Covid-19: Economic programs and effect on contracts
The COVID-19 pandemic was for the general public and commercial players in the TMT sector an event that was not reasonably foreseen and has had a wide variety of unavoidable negative effects. Even though many TMT services have seen a surge in usage, such as streaming services, video conferencing platforms, online trade, home delivery, internet and mobile data usage, the effects short term vary greatly, in particular related to economic model applied. For paid subscription services, the effect is low, at least in the short term. It does however even for such services remain to be seen if increased unemployment may lead consumers to cut spending on the numerous services which must be subscribed to in order access the most popular content.
Tumultuous capital markets leading to great shifts in exchange rates has also almost offset the effect of revenue increase in USD for the global leader Netflix. The marketing budget is typically the first to be cut as businesses reduce spending. This has had a great negative effects for advertising financed platforms.
In this article we point to the main government initiatives to mitigate the negative effects and the impact of the pandemic on contractual positions, both contracts entered into before the pandemic and contracts entered into subsequently.
Among the first actions of the government was to relax employers obligation to pay employees subject to temporary dismissal from 15 to 2 days. This has, as expected, been used by a large number of businesses to cut labor cost when business is closed or otherwise negatively affected.
The government of Norway has relaxed deadlines for payment of VAT and taxes to avoid increasing liquidly burdens on businesses. Availability of loans to businesses has been improved by the state providing guarantees to banks. Loans to SMEs are also available through Innovation Norway. Note however of interest to international businesses that the definition of SME is applied on group level and not on the Norwegian subsidiary in isolation. A package of NOK 2.5 billion is made available to start-ups and growth businesses. The package includes increase loan sizes and reduced limits for equity and pledges. Project financing is increased from 50 % to 75 %. Start-ups with international potential and at least one external investor and external board members may qualify for up to NOK 750 000 of support for specific projects.
The single most important aid package is however the compensation for unavoidable fixed cost for businesses which have lost at least 30 % of their turnover month on month 2019 to 2020 (20 % for March). For businesses required by law to close, the compensation is at 90 % and for other businesses approximately 80 %. The compensation is provided through an online platform and payments made swiftly, typically within days.
In addition to the programs for economic aid, the government has quickly introduced a new legal instrument similar to chapter 11 protection under US law. Distressed Norwegian businesses may under this new legislation reach more flexible negotiated solutions with creditors and prevent bankruptcy.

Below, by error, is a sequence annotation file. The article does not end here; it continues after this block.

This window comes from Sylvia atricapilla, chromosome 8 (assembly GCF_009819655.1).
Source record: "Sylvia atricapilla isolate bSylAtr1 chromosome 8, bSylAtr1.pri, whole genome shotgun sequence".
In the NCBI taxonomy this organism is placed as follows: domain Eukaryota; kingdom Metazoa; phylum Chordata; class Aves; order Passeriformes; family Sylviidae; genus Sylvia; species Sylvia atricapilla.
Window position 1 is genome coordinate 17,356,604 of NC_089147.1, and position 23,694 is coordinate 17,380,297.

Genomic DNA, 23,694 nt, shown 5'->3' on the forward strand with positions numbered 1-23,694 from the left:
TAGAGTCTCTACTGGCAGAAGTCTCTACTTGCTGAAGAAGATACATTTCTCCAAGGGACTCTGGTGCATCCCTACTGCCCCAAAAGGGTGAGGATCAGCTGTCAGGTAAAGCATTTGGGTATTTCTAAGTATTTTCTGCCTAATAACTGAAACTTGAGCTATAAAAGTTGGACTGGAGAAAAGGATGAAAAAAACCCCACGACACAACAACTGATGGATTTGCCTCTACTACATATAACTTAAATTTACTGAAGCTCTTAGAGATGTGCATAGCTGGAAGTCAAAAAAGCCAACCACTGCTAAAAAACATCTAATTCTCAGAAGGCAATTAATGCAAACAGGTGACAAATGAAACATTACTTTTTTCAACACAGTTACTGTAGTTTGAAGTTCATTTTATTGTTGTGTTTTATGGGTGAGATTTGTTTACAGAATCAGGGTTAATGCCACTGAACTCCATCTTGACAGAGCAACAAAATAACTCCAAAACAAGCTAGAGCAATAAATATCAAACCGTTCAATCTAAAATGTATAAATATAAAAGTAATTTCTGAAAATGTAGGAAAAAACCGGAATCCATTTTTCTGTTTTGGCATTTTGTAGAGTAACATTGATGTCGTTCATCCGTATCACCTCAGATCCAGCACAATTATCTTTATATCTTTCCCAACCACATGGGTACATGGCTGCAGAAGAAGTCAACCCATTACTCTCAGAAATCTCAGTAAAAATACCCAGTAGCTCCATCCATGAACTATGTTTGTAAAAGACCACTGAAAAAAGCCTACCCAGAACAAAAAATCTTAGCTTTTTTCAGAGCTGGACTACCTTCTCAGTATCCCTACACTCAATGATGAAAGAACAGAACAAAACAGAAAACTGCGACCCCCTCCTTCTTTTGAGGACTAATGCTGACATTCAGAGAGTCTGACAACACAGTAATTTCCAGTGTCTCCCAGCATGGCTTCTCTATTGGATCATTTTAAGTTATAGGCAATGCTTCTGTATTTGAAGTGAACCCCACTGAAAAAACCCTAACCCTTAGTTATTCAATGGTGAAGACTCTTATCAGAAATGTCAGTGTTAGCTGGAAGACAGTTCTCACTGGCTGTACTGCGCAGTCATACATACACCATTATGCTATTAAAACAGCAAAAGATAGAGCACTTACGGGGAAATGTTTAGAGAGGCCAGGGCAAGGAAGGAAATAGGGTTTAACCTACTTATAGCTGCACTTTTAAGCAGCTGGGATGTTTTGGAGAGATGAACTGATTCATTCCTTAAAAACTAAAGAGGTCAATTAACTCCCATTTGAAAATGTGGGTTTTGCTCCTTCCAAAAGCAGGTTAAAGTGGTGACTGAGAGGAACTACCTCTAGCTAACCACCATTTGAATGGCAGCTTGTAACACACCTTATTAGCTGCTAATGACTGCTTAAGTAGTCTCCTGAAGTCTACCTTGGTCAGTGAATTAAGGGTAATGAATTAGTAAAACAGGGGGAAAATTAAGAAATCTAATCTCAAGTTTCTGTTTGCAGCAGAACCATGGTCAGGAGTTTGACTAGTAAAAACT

The effects of COVID-19 on existing contracts must be sought through interpretation of the contract. There is typically little doubt that the pandemic according to Norwegian background law qualifies as force majeure (FM), an international doctrine applying in Norway. The doctrine of FM is very similar to the concepts of defective assumptions (Norwegian: bristende forutsetninger) and contractual revision due to unreasonableness (Norwegian: urimelighet / avtaleloven § 36). These principles have their Anglo-American equivalence in contractual frustration. Unless the contract clearly sets out the contrary, it is assumed that these principles may generally be applied in the contractual relationships.
The typical effect of FM and its similar concepts is the excuse of the party to perform (real debtor) from its inability to do so according to the requirements of the contract. Whether the excuse extends also to preventing the recipient (real creditor) from terminating or claiming damages must be based on interpretation of the contract. It is assumed that the threshold to claim FM is somewhat higher in single purchases of goods and services than it is for longer term contracts. It is also of relevance whether performance is legally prevented or just made more cumbersome. A further distinction must be made in instances where the pandemic has direct effect on the performance and instances where the real creditor's need to receive the contracted performance is affected, such as a business owner who no longer has the need to receive services as most employees are working remotely. In any circumstance, the effects of FM do not apply directly, but must be claimed. It is therefore of utmost importance to notify contractual partners of the effect the pandemic has on the contract.
For contracts to be entered into, the effects of the pandemic must be addressed specifically and to a much greater detail than what is found in most standard contracts. The whole point of FM is that the event was reasonably unforeseeable and avoidable, which may no longer hold true.